On December 14, 2021, Edward J. Arevalo secured a unanimous defense verdict in a trial venued in Kings County, Supreme Court, before the Honorable Justice Dawn Jiminez-Salta. The case involved allegations of medical malpractice against Mr. Arevalo’s clients, a New York City based hospital and a surgeon.
In late 2011, the then 65-year-old plaintiff was diagnosed with basal cell carcinoma of the right anterior shin. She had an extensive past and subsequent history of skin cancers, including multiple sites of basal cell carcinomas and melanoma. Instead of excising the basal cell carcinoma, plaintiff underwent thirty radiation treatments of the right anterior shin, resulting in a large wound.
Plaintiff underwent ninety hyperbaric oxygen treatments at the defendant hospital, reducing the size of the wound, but it was not completely healed. She claimed that the defendant surgeon negligently treated the radiation induced injury to the right shin by placing an artificial skin graft called Primatrix on the wound in face of an infection. The plaintiff was subsequently diagnosed with an infection of the wound and underwent a skin flap procedure at another hospital. She claimed the defendants failed to diagnose the infection from July to September of 2012.
The plaintiff’s infectious disease expert testified that there was a failure to diagnose the infection, known as pseudomonas aeruginosa, which was confirmed by surgical pathology. The expert further testified that the infection caused the wound to grow from 2 cm. to 8 cm.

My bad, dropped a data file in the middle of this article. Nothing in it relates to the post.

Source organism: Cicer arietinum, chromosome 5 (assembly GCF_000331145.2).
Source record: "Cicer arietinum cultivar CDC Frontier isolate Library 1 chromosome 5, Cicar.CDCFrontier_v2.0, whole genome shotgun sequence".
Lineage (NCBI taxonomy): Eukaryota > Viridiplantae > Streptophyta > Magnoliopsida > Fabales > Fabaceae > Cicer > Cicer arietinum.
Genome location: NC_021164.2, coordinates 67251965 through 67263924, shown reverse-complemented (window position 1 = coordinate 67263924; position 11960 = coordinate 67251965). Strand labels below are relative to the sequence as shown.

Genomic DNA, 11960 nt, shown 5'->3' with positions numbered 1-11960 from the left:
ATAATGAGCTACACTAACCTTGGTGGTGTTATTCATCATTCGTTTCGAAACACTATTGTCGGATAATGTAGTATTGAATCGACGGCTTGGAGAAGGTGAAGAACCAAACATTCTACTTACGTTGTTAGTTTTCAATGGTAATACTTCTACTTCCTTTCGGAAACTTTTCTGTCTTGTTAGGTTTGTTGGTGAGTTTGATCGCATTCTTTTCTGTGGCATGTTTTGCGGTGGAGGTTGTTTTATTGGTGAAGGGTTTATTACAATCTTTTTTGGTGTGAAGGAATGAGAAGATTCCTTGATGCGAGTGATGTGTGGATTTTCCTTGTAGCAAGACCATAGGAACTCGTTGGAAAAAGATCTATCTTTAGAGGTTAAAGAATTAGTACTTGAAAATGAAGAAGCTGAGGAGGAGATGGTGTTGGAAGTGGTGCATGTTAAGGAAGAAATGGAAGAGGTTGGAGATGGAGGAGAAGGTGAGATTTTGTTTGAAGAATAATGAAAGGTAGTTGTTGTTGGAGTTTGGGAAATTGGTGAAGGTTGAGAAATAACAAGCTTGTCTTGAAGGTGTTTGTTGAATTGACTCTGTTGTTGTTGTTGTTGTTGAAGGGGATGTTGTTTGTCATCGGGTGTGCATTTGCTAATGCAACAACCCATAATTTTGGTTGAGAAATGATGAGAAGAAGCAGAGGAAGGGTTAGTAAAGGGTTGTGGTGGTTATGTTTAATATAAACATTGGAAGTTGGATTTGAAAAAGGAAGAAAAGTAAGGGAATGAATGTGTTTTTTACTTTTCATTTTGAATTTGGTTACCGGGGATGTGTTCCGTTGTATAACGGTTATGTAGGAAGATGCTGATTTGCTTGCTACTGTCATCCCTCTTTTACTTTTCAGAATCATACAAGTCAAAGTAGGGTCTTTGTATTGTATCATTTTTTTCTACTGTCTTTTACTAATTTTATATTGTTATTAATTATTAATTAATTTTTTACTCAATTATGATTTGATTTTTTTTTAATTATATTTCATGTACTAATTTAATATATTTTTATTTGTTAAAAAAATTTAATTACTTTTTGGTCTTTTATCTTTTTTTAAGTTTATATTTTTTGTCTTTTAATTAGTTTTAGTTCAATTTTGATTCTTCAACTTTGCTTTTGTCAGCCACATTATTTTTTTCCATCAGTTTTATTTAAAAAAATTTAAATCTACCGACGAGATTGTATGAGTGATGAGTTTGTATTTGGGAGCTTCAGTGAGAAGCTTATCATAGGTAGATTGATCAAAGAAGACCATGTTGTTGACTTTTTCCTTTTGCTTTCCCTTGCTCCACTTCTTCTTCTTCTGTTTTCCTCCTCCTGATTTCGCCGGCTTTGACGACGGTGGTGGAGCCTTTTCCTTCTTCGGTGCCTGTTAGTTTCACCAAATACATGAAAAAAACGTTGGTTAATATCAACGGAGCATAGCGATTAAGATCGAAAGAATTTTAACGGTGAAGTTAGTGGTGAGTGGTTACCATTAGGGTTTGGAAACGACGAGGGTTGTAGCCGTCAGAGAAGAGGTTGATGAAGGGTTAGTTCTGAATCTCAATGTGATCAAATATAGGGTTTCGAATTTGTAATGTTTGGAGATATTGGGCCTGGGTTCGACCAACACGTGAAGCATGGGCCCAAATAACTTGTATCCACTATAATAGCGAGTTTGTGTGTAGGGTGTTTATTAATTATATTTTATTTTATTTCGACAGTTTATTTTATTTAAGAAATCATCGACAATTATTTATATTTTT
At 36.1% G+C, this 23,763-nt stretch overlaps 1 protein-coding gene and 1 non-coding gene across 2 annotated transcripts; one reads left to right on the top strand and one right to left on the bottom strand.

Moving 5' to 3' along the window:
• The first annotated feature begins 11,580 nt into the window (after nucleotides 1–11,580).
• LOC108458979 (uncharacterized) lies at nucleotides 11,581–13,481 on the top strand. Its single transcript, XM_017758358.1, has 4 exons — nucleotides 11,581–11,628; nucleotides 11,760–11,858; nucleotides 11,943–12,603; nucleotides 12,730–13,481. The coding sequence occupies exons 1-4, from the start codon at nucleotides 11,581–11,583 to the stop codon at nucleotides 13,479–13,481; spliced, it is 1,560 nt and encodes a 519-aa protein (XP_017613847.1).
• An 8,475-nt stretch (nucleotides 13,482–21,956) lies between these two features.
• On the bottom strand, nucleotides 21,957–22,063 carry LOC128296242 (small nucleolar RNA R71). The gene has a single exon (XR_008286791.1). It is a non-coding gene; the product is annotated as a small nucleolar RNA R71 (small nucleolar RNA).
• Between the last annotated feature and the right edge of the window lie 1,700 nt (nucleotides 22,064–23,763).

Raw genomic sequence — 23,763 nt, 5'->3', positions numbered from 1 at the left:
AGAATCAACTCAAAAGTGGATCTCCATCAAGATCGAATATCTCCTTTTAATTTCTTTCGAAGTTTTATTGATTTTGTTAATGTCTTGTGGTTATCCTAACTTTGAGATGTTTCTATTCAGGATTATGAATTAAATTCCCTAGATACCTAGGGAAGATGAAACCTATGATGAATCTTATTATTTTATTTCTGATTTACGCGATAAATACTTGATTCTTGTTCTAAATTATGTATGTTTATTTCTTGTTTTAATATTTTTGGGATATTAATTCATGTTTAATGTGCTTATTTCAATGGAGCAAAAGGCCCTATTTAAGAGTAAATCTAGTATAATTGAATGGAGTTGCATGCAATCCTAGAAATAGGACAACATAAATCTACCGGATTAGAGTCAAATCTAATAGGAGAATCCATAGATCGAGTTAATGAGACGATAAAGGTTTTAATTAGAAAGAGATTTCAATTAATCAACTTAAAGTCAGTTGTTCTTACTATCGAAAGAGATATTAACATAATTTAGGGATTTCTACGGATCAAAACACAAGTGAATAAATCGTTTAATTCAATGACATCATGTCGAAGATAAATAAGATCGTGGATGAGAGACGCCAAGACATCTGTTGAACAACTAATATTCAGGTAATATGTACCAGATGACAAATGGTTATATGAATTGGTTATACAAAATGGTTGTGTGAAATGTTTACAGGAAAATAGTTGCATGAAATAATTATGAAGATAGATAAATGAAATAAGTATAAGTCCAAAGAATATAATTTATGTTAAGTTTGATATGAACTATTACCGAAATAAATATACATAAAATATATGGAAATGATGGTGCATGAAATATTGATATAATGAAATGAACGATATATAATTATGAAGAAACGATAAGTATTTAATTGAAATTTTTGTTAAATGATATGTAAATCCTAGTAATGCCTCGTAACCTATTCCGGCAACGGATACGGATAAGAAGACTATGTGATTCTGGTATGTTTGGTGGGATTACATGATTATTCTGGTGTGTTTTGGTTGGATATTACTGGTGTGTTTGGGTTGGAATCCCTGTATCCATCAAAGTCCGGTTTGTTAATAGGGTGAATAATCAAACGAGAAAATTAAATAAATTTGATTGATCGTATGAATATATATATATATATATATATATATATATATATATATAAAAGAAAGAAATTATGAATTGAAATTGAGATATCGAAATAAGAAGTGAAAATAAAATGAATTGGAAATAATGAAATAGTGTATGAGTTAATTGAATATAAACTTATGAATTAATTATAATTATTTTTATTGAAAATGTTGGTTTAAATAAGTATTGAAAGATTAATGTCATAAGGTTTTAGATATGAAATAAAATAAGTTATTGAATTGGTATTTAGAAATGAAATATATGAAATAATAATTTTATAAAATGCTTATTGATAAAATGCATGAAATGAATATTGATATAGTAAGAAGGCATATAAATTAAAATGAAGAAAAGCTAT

The defendant surgeon testified on his own behalf and pointed out normal laboratory values for pre-admission testing on two occasions, as well as a negative MRI of the right lower extremity for osteomyelitis. He contended that the infection was not present from July 2012 until his last office visit of September 19, 2012. The doctor testified that plaintiff’s own culpable conduct, in failing to heed instructions may have led to the infection. Mr. Arevalo called an infectious disease expert who supported the surgeon’s care, testifying that there were no signs and symptoms of an infection, citing the normal bloodwork and negative MRI.
On cross-examination, Mr. Arevalo completely discredited plaintiff’s infectious disease expert. He exposed the expert’s lack of preparation and unfamiliarity with key aspects of the case.
The Kings County jury deliberated for thirty-five (35) minutes rendering a unanimous defense verdict on behalf of Mr. Arevalo’s clients.